How can businesses maintain human connections in an increasingly virtual world?
Of the many business challenges brought by the Covid-19 pandemic, the mechanics of human interaction is one of the toughest. Businesses have always been built on people, whether in times of peace, war or international pandemic. Historically, business has been conducted face to face (think handshakes, networking events, business dinners and so on) and businesses have been run collectively, in offices. It is hard to imagine a time when the office wasn’t central to our cities and to our lives.
What a difference five months make. Home is the new office and digital tools are the new way to communicate and collaborate, giving way to a brand-new lexicon of words and expressions. Who would have thought that ‘videofurbishing’ would be a thing – the challenge of choosing the perfect backdrop for video calls – or that we would find ourselves ‘Coronalusional’ – suffering from disordered thinking as a result of the Covid-19 crisis?
In this new ‘normal’ of virtual business, the challenge organisations face is how to maintain cohesion and spirit, and how to nurture employees’ creativity and boost morale. Some will argue that in the digital age it has never been easier – the tools to conduct business as usual are almost unlimited.
But the question is whether these tools are enough to allow us to carry on as before or whether we need to change the way we do business altogether. Perhaps the challenge is not to learn how to coordinate a large team of workers remotely via daily video calls but to reimagine the very concept of ‘team’.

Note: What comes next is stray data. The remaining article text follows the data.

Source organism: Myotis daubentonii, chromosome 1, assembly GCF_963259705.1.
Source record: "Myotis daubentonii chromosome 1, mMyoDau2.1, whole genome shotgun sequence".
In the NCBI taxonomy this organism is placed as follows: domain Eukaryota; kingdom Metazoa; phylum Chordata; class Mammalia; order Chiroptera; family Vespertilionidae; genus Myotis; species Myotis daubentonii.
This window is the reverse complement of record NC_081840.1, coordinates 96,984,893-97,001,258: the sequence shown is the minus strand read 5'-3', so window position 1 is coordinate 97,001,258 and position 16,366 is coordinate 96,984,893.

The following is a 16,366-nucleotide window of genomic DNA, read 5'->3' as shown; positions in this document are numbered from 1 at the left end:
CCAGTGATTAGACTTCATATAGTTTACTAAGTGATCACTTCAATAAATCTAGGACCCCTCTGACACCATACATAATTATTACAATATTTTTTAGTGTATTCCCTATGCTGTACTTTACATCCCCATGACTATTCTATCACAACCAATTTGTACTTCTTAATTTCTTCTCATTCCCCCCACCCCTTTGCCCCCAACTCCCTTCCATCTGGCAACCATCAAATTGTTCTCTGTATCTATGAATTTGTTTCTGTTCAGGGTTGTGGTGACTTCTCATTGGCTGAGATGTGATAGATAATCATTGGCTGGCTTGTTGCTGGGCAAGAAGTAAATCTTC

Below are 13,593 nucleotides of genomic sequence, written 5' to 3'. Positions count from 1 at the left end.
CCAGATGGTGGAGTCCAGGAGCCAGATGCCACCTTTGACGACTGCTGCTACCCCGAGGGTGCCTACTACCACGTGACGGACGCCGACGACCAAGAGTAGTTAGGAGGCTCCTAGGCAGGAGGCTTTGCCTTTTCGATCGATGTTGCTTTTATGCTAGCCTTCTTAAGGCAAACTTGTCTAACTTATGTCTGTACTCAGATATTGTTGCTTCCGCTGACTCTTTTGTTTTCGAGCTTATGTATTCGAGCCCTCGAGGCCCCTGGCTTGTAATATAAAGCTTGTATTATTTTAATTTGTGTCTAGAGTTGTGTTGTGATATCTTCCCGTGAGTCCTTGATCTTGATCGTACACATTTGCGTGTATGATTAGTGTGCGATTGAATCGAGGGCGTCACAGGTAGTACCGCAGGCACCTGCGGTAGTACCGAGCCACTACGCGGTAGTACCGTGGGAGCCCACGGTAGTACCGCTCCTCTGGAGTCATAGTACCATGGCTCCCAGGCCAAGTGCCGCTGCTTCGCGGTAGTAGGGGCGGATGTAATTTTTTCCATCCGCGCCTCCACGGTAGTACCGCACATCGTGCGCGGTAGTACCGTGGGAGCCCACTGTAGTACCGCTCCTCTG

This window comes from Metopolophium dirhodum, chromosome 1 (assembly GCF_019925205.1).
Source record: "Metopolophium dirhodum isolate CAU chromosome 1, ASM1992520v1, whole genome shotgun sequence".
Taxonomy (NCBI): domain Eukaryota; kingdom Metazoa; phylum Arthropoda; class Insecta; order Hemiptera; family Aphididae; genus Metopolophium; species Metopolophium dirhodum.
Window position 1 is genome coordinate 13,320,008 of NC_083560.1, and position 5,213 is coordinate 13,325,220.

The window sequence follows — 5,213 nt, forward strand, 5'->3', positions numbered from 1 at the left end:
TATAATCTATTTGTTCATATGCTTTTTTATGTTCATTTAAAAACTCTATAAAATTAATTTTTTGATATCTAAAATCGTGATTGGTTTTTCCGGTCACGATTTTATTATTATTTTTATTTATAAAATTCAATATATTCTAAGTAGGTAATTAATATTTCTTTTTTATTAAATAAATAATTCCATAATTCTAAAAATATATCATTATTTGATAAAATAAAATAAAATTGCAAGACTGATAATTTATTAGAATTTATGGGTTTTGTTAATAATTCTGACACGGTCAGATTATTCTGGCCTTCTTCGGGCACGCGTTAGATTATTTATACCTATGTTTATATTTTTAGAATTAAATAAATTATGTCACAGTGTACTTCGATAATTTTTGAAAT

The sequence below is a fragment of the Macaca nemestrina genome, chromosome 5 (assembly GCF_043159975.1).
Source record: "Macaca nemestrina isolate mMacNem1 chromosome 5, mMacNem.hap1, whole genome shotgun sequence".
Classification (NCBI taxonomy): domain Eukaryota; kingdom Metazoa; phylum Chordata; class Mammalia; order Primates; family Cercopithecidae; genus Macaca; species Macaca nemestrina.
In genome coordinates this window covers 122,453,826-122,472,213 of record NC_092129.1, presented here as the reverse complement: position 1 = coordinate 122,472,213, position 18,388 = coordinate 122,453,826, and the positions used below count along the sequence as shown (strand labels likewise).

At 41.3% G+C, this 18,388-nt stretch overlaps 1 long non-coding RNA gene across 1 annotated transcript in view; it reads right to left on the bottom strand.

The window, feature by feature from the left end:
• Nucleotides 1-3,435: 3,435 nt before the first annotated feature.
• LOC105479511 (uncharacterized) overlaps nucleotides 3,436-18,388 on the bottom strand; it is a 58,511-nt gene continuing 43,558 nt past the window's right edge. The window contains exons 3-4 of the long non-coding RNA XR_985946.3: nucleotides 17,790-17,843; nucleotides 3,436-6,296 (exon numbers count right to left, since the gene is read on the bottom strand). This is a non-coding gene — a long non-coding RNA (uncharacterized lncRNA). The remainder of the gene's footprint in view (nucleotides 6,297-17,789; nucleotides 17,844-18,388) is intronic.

One of the likely effects of the pandemic is more widespread adoption of remote working – leaving those who are not made redundant to work from home in isolated silos. For the first time this applies to white-collar professions such as bank clerks and insurance underwriters.
So, how do businesses go about protecting company culture and motivating and guiding an increasingly remote workforce? And how do they foster the flexible collaboration on which the knowledge economy depends?
In a virtual organisation, where people are more connected digitally than personally, there needs to be clarity of purpose. In order to operate with agility, people need to know what is important – the aims of the business must be clearly stated and understood by everyone.
It is also important to promote authentic relationships. Humanity matters and cannot be automated. People have an innate desire to connect with other people, to feel valued and understood. Companies are doing all they can to foster these human connections. This includes arranging virtual ‘Friday Happy Hours’ for their employees to engage socially or hosting online quizzes and team challenges, both great tools to break the ice created by the sometimes-stilted nature of video calls. This encourages employees to demonstrate (and experience) the same camaraderie they used to when they were gossiping at the water cooler, queuing for the microwave or sharing a few post-work pints. The relationships colleagues build away from the pressures of work are vital.
Most businesses will never return to how they used to be, so they need to be equipped to find new ways to build and bind teams. The key, as with everything in life, is to find the right balance – play is an important part of work, and technology is there to enhance human interactions, not replace them.
This is not the end of life (and business) as we know it, this is simply the next phase. Now, how about some ‘Blue Skype thinking’ to try and solve the rest of society’s problems?
Looking to get your business ready for new ways of working? Find out how Step5 can help you rise to the challenge.